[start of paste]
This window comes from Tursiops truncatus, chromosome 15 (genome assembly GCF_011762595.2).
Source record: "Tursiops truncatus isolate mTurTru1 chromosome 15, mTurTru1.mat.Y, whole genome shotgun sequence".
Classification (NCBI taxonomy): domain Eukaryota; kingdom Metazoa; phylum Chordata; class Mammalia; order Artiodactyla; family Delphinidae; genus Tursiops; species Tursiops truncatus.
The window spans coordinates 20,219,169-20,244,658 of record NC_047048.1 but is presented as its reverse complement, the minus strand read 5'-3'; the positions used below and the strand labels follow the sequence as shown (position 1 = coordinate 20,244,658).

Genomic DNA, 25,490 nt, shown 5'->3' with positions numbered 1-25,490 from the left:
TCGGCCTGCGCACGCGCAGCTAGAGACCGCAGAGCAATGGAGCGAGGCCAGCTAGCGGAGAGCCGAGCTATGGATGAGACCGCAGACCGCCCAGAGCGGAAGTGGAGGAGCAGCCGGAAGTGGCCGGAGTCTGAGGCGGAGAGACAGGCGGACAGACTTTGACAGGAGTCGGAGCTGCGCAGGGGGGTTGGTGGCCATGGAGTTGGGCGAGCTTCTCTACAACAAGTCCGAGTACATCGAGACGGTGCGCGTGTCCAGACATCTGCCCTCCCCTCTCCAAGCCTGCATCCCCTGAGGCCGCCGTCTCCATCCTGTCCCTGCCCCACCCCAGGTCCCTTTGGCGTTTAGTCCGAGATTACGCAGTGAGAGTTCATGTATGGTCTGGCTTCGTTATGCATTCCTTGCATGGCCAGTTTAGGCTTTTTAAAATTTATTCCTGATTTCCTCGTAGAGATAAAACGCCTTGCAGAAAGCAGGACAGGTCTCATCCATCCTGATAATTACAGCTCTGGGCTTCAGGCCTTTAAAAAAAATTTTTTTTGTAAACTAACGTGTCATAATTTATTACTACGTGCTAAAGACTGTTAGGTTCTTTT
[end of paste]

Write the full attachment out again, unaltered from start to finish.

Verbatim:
This window comes from Tursiops truncatus, chromosome 15 (genome assembly GCF_011762595.2).
Source record: "Tursiops truncatus isolate mTurTru1 chromosome 15, mTurTru1.mat.Y, whole genome shotgun sequence".
Classification (NCBI taxonomy): domain Eukaryota; kingdom Metazoa; phylum Chordata; class Mammalia; order Artiodactyla; family Delphinidae; genus Tursiops; species Tursiops truncatus.
The window spans coordinates 20,219,169-20,244,658 of record NC_047048.1 but is presented as its reverse complement, the minus strand read 5'-3'; the positions used below and the strand labels follow the sequence as shown (position 1 = coordinate 20,244,658).

Genomic DNA, 25,490 nt, shown 5'->3' with positions numbered 1-25,490 from the left:
TCGGCCTGCGCACGCGCAGCTAGAGACCGCAGAGCAATGGAGCGAGGCCAGCTAGCGGAGAGCCGAGCTATGGATGAGACCGCAGACCGCCCAGAGCGGAAGTGGAGGAGCAGCCGGAAGTGGCCGGAGTCTGAGGCGGAGAGACAGGCGGACAGACTTTGACAGGAGTCGGAGCTGCGCAGGGGGGTTGGTGGCCATGGAGTTGGGCGAGCTTCTCTACAACAAGTCCGAGTACATCGAGACGGTGCGCGTGTCCAGACATCTGCCCTCCCCTCTCCAAGCCTGCATCCCCTGAGGCCGCCGTCTCCATCCTGTCCCTGCCCCACCCCAGGTCCCTTTGGCGTTTAGTCCGAGATTACGCAGTGAGAGTTCATGTATGGTCTGGCTTCGTTATGCATTCCTTGCATGGCCAGTTTAGGCTTTTTAAAATTTATTCCTGATTTCCTCGTAGAGATAAAACGCCTTGCAGAAAGCAGGACAGGTCTCATCCATCCTGATAATTACAGCTCTGGGCTTCAGGCCTTTAAAAAAAATTTTTTTTGTAAACTAACGTGTCATAATTTATTACTACGTGCTAAAGACTGTTAGGTTCTTTT